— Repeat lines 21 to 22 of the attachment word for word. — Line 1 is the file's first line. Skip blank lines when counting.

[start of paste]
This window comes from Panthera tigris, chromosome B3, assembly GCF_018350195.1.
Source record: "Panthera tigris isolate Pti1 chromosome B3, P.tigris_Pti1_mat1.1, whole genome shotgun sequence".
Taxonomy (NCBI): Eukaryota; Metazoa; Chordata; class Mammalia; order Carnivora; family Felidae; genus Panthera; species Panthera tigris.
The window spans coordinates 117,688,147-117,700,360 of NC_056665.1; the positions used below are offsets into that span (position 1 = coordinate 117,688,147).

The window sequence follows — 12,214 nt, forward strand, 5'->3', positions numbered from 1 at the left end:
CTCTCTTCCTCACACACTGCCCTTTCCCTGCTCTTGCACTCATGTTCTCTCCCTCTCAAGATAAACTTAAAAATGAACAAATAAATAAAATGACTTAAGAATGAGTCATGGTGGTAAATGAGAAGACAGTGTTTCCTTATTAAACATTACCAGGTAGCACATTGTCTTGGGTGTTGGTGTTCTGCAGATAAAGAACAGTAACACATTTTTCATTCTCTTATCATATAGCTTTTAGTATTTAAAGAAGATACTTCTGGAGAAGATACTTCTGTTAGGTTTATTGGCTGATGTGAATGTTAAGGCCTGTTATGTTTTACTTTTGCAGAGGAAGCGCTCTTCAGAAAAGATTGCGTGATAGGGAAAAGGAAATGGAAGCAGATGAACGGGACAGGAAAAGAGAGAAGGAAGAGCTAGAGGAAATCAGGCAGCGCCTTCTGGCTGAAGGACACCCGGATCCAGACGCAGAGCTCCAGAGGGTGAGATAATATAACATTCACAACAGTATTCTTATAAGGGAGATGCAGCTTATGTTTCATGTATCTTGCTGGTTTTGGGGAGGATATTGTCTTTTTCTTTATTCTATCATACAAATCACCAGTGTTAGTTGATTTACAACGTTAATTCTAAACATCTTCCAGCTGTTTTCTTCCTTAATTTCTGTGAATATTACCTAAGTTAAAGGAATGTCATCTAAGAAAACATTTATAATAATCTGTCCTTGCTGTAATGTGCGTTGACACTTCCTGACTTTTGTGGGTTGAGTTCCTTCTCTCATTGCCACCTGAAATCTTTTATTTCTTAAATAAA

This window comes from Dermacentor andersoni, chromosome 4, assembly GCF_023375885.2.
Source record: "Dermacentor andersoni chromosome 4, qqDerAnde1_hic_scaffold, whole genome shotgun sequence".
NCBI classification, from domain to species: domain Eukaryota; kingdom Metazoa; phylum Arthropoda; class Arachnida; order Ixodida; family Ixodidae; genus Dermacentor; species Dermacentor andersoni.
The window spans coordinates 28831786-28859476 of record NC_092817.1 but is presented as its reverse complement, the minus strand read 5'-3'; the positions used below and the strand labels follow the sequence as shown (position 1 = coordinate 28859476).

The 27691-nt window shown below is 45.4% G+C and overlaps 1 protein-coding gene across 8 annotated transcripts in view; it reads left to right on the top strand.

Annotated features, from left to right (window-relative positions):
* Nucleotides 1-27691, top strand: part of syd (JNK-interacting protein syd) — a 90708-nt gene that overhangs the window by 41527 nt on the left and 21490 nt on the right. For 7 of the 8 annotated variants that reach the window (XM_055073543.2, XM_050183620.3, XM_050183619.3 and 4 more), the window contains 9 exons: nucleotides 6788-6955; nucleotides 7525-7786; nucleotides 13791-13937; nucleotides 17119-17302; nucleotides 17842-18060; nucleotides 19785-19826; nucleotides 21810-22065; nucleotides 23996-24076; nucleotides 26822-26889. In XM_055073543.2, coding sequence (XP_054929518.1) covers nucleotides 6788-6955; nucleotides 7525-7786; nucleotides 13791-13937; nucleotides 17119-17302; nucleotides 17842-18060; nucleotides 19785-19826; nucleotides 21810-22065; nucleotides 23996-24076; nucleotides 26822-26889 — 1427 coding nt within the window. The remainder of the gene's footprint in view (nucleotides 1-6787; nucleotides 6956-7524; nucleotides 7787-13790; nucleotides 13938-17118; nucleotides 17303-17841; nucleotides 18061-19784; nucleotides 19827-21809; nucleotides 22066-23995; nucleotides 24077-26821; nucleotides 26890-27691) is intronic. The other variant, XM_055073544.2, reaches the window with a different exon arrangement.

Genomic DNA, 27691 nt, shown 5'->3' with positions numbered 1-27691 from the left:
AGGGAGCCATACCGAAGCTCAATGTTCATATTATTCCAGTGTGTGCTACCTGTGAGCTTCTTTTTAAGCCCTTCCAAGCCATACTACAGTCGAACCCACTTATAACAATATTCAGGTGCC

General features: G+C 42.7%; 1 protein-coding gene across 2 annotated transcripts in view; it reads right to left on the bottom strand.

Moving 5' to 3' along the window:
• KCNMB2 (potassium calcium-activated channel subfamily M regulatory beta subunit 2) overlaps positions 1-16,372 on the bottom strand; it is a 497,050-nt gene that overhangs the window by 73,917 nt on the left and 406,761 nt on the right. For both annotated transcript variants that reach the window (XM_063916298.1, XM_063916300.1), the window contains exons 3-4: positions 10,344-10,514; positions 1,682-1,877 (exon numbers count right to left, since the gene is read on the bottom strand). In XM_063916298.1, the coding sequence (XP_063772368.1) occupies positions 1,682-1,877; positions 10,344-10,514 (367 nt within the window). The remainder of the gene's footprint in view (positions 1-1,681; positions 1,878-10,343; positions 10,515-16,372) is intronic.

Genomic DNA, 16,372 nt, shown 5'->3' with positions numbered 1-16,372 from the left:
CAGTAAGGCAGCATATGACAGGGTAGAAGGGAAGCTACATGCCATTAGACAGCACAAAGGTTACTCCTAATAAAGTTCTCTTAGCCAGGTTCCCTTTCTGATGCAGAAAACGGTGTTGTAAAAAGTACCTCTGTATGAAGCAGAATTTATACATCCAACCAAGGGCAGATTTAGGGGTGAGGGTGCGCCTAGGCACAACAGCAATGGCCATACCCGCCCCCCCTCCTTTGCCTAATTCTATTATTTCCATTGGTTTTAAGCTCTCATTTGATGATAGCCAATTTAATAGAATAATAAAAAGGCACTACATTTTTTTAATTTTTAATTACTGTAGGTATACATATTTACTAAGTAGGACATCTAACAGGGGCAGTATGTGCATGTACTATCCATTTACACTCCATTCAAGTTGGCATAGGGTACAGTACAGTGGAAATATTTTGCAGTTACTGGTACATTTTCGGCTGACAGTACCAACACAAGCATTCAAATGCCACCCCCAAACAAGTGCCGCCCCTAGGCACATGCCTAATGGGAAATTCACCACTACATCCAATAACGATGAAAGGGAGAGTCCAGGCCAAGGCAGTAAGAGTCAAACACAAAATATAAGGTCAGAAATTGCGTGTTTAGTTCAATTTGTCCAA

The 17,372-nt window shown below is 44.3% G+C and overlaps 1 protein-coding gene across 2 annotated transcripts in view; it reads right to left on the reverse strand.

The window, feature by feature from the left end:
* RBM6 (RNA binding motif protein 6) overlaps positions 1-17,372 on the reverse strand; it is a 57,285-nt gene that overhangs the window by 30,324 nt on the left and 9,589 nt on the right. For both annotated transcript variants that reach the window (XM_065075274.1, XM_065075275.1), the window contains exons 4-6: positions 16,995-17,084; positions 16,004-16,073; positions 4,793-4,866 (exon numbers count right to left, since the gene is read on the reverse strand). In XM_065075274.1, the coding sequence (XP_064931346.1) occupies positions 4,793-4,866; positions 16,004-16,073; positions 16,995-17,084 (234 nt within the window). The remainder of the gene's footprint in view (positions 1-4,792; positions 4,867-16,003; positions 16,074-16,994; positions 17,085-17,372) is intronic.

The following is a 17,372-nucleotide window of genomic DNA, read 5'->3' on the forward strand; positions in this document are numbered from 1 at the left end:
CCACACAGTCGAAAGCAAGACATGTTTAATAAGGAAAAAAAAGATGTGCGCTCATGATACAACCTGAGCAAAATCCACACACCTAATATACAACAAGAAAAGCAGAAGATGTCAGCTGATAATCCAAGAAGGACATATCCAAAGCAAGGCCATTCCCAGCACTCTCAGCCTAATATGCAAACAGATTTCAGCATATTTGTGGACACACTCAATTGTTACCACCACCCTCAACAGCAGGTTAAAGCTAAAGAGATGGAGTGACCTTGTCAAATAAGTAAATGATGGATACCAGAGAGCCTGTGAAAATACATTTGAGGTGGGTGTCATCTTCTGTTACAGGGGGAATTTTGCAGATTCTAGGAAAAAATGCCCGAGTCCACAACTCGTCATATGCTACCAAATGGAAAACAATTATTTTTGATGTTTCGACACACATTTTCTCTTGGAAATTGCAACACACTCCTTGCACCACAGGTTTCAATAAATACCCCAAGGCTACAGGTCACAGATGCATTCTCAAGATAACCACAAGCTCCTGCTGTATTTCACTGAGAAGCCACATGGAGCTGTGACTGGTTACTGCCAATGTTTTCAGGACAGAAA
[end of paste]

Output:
The 17,372-nt window shown below is 44.3% G+C and overlaps 1 protein-coding gene across 2 annotated transcripts in view; it reads right to left on the reverse strand.

The window, feature by feature from the left end: